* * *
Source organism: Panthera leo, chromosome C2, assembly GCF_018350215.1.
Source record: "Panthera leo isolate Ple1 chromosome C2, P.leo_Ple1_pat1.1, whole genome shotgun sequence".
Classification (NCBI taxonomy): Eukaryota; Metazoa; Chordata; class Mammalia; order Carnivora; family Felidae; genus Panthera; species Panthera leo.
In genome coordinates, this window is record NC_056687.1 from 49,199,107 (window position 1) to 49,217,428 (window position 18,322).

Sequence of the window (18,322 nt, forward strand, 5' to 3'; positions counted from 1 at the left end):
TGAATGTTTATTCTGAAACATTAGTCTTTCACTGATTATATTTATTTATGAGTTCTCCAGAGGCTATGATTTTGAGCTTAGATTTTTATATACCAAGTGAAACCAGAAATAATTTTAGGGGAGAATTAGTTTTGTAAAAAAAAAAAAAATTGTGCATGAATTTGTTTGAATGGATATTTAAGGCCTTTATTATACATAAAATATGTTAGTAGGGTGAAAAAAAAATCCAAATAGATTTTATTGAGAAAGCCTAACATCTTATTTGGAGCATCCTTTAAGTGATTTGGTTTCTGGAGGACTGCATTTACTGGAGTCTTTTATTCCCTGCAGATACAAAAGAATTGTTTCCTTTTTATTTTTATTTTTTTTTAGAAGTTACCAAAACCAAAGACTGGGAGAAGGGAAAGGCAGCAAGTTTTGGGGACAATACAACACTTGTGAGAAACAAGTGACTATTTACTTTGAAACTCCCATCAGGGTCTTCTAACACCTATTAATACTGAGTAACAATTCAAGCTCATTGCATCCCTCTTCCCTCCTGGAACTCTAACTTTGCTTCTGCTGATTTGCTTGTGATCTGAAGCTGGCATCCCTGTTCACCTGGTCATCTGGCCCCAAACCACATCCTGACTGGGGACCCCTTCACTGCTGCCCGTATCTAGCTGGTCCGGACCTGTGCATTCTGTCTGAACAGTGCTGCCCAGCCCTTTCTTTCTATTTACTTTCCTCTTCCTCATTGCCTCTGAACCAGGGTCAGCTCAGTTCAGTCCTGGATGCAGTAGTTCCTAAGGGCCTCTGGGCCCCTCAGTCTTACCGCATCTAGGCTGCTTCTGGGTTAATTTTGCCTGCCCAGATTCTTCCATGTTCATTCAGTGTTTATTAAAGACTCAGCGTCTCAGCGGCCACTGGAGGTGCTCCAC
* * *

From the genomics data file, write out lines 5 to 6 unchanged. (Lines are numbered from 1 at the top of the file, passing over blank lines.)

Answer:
Sequence of the window (18,322 nt, forward strand, 5' to 3'; positions counted from 1 at the left end):
TGAATGTTTATTCTGAAACATTAGTCTTTCACTGATTATATTTATTTATGAGTTCTCCAGAGGCTATGATTTTGAGCTTAGATTTTTATATACCAAGTGAAACCAGAAATAATTTTAGGGGAGAATTAGTTTTGTAAAAAAAAAAAAAATTGTGCATGAATTTGTTTGAATGGATATTTAAGGCCTTTATTATACATAAAATATGTTAGTAGGGTGAAAAAAAAATCCAAATAGATTTTATTGAGAAAGCCTAACATCTTATTTGGAGCATCCTTTAAGTGATTTGGTTTCTGGAGGACTGCATTTACTGGAGTCTTTTATTCCCTGCAGATACAAAAGAATTGTTTCCTTTTTATTTTTATTTTTTTTTAGAAGTTACCAAAACCAAAGACTGGGAGAAGGGAAAGGCAGCAAGTTTTGGGGACAATACAACACTTGTGAGAAACAAGTGACTATTTACTTTGAAACTCCCATCAGGGTCTTCTAACACCTATTAATACTGAGTAACAATTCAAGCTCATTGCATCCCTCTTCCCTCCTGGAACTCTAACTTTGCTTCTGCTGATTTGCTTGTGATCTGAAGCTGGCATCCCTGTTCACCTGGTCATCTGGCCCCAAACCACATCCTGACTGGGGACCCCTTCACTGCTGCCCGTATCTAGCTGGTCCGGACCTGTGCATTCTGTCTGAACAGTGCTGCCCAGCCCTTTCTTTCTATTTACTTTCCTCTTCCTCATTGCCTCTGAACCAGGGTCAGCTCAGTTCAGTCCTGGATGCAGTAGTTCCTAAGGGCCTCTGGGCCCCTCAGTCTTACCGCATCTAGGCTGCTTCTGGGTTAATTTTGCCTGCCCAGATTCTTCCATGTTCATTCAGTGTTTATTAAAGACTCAGCGTCTCAGCGGCCACTGGAGGTGCTCCAC